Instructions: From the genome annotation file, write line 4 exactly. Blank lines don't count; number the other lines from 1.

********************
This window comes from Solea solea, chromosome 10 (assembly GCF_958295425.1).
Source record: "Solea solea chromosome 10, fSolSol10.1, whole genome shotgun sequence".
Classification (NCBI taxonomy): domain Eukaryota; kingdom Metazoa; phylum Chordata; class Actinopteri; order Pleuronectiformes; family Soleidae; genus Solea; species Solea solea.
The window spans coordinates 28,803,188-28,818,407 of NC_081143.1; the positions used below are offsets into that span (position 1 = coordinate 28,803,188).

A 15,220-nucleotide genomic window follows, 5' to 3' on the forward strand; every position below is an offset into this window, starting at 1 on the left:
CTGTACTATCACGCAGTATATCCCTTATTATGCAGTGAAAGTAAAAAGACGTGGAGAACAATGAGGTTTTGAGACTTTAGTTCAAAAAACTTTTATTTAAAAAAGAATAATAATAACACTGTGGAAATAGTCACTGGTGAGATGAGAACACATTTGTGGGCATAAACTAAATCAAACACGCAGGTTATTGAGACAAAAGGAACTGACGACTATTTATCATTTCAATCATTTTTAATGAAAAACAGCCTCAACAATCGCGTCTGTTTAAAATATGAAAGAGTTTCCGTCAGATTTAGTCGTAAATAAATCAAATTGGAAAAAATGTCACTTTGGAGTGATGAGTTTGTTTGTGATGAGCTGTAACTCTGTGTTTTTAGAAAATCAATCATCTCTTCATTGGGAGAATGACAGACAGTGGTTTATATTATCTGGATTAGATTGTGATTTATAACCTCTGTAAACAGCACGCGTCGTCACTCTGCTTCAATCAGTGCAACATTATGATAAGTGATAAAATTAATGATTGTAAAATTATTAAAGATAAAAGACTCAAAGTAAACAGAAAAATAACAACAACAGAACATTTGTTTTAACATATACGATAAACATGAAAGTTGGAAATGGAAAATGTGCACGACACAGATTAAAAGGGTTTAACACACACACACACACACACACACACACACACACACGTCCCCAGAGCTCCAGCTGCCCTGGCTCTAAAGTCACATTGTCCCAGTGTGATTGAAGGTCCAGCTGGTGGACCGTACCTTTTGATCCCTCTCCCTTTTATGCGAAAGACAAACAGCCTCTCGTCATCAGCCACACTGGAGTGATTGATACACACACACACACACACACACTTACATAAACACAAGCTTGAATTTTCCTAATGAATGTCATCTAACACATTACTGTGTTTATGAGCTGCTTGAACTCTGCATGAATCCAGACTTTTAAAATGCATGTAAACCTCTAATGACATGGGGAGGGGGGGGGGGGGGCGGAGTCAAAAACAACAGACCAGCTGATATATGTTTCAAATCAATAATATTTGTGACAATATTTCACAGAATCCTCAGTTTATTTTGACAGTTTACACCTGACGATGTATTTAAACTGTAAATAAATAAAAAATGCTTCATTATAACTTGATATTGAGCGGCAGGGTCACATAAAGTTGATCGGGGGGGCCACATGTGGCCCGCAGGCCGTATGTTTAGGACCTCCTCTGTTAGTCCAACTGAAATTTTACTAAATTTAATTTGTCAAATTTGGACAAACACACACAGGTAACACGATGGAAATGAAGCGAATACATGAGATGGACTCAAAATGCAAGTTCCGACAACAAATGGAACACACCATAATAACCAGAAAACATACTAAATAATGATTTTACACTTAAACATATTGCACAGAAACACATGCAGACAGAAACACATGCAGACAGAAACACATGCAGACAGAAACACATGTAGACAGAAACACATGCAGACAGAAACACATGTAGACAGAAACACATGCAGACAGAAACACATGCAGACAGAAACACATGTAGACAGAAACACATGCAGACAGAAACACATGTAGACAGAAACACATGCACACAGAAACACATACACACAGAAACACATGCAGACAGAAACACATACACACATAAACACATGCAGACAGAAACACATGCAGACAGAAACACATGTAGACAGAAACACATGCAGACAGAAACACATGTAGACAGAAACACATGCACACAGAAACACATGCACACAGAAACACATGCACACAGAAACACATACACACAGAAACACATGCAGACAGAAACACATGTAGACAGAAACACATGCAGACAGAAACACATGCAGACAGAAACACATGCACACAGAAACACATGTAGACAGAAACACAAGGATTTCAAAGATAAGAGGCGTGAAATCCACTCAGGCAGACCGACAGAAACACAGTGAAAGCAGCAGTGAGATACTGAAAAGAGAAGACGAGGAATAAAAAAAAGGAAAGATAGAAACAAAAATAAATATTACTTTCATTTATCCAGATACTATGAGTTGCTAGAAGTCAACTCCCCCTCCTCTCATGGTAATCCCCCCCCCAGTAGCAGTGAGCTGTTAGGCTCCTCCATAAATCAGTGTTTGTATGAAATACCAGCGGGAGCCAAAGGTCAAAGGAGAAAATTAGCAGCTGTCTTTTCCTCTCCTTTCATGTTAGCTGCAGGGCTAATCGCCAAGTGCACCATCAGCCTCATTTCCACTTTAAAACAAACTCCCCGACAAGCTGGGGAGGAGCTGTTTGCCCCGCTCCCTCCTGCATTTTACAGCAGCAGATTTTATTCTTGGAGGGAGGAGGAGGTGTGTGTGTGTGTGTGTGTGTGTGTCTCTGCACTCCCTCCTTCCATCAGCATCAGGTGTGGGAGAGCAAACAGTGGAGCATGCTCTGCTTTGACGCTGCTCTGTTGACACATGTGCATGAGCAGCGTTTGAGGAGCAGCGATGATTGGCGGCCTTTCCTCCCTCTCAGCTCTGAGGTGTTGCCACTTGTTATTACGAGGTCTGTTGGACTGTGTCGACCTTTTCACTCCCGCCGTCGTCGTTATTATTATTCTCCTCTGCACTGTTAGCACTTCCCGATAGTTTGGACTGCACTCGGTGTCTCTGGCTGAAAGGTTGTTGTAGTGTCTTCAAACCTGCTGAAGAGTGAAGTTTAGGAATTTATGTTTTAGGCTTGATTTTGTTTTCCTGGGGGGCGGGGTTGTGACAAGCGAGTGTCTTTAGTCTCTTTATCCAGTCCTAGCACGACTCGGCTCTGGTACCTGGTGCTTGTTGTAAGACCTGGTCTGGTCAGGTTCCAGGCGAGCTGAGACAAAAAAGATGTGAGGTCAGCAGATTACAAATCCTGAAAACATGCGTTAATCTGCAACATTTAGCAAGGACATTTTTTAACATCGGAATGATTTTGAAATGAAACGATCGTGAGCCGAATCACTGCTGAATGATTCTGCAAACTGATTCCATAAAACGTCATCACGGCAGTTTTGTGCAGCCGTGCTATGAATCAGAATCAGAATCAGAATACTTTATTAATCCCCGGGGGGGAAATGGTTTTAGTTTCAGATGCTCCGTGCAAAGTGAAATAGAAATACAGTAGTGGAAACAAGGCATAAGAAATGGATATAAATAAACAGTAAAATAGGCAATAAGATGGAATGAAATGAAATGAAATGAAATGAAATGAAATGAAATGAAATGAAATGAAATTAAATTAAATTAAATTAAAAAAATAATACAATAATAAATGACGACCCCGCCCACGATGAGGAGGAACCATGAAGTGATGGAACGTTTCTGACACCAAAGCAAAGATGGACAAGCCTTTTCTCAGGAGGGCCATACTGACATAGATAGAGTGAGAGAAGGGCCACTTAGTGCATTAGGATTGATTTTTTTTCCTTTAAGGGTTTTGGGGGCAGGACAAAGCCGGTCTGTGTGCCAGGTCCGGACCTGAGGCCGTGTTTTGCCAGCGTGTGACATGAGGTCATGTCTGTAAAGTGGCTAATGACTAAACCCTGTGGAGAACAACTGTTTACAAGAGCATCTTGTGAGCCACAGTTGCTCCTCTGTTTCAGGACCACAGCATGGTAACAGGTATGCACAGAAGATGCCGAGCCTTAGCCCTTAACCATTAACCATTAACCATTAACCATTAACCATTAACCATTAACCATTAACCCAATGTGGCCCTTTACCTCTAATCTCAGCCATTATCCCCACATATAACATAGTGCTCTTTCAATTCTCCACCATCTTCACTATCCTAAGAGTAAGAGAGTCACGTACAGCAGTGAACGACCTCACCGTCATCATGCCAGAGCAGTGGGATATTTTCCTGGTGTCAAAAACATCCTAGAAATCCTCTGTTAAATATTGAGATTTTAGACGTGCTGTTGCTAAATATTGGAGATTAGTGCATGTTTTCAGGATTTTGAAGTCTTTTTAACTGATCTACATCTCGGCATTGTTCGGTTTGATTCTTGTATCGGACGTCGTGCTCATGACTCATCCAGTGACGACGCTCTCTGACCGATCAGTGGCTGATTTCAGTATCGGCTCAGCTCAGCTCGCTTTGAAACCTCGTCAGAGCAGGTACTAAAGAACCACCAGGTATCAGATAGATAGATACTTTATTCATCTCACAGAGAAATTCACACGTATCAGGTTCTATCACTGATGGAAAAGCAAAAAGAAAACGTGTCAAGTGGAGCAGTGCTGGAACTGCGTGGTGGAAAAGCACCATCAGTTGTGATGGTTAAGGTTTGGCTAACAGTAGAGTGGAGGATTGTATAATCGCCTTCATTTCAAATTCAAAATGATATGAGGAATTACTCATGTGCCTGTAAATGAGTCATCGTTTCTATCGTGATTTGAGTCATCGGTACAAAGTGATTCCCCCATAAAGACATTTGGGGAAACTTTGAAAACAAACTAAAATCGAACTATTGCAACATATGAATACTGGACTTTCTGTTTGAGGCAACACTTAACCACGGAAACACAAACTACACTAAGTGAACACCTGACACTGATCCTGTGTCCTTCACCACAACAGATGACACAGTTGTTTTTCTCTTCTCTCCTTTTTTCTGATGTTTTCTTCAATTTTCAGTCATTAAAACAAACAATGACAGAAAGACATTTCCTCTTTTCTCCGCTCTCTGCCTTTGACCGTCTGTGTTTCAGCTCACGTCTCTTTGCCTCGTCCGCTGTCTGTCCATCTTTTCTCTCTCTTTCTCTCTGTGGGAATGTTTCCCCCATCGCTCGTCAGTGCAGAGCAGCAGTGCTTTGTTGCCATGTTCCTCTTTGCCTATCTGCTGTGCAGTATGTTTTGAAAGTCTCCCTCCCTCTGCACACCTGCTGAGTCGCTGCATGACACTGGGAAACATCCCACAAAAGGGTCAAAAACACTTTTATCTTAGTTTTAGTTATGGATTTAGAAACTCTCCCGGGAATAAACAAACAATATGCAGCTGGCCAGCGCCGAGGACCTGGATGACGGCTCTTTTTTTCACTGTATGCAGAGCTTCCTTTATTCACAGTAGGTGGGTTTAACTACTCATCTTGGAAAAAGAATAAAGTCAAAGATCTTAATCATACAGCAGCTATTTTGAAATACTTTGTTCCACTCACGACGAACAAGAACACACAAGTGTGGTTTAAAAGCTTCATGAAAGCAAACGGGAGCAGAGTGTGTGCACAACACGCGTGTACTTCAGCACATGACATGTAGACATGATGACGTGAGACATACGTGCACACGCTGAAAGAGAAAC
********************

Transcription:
The window spans coordinates 28,803,188-28,818,407 of NC_081143.1; the positions used below are offsets into that span (position 1 = coordinate 28,803,188).